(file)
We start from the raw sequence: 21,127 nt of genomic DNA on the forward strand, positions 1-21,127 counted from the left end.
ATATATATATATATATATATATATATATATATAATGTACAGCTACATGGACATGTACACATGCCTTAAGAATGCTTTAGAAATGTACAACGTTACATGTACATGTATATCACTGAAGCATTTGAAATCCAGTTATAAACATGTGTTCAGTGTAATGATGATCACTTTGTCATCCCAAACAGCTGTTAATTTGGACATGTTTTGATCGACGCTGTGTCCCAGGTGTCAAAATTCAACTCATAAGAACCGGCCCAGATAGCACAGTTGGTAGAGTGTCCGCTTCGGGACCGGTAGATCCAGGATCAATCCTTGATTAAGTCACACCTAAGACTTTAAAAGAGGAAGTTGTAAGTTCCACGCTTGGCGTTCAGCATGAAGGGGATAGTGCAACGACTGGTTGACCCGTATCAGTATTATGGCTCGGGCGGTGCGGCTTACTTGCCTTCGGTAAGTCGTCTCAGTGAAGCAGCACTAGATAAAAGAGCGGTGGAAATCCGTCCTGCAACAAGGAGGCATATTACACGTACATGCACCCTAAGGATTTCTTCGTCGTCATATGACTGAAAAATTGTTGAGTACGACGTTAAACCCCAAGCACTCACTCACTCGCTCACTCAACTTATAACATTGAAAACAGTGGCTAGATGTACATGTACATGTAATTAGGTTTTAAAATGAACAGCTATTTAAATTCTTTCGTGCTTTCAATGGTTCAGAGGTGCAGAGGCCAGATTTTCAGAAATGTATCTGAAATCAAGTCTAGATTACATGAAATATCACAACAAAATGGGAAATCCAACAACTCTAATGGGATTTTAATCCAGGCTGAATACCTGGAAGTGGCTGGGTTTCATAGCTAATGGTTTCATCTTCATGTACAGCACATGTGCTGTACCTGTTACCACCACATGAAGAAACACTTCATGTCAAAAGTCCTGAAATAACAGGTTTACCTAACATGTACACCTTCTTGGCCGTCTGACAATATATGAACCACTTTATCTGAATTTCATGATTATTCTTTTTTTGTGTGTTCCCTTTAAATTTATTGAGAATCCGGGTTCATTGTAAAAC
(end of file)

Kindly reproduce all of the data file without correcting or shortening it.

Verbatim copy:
We start from the raw sequence: 21,127 nt of genomic DNA on the forward strand, positions 1-21,127 counted from the left end.
ATATATATATATATATATATATATATATATATAATGTACAGCTACATGGACATGTACACATGCCTTAAGAATGCTTTAGAAATGTACAACGTTACATGTACATGTATATCACTGAAGCATTTGAAATCCAGTTATAAACATGTGTTCAGTGTAATGATGATCACTTTGTCATCCCAAACAGCTGTTAATTTGGACATGTTTTGATCGACGCTGTGTCCCAGGTGTCAAAATTCAACTCATAAGAACCGGCCCAGATAGCACAGTTGGTAGAGTGTCCGCTTCGGGACCGGTAGATCCAGGATCAATCCTTGATTAAGTCACACCTAAGACTTTAAAAGAGGAAGTTGTAAGTTCCACGCTTGGCGTTCAGCATGAAGGGGATAGTGCAACGACTGGTTGACCCGTATCAGTATTATGGCTCGGGCGGTGCGGCTTACTTGCCTTCGGTAAGTCGTCTCAGTGAAGCAGCACTAGATAAAAGAGCGGTGGAAATCCGTCCTGCAACAAGGAGGCATATTACACGTACATGCACCCTAAGGATTTCTTCGTCGTCATATGACTGAAAAATTGTTGAGTACGACGTTAAACCCCAAGCACTCACTCACTCGCTCACTCAACTTATAACATTGAAAACAGTGGCTAGATGTACATGTACATGTAATTAGGTTTTAAAATGAACAGCTATTTAAATTCTTTCGTGCTTTCAATGGTTCAGAGGTGCAGAGGCCAGATTTTCAGAAATGTATCTGAAATCAAGTCTAGATTACATGAAATATCACAACAAAATGGGAAATCCAACAACTCTAATGGGATTTTAATCCAGGCTGAATACCTGGAAGTGGCTGGGTTTCATAGCTAATGGTTTCATCTTCATGTACAGCACATGTGCTGTACCTGTTACCACCACATGAAGAAACACTTCATGTCAAAAGTCCTGAAATAACAGGTTTACCTAACATGTACACCTTCTTGGCCGTCTGACAATATATGAACCACTTTATCTGAATTTCATGATTATTCTTTTTTTGTGTGTTCCCTTTAAATTTATTGAGAATCCGGGTTCATTGTAAAAC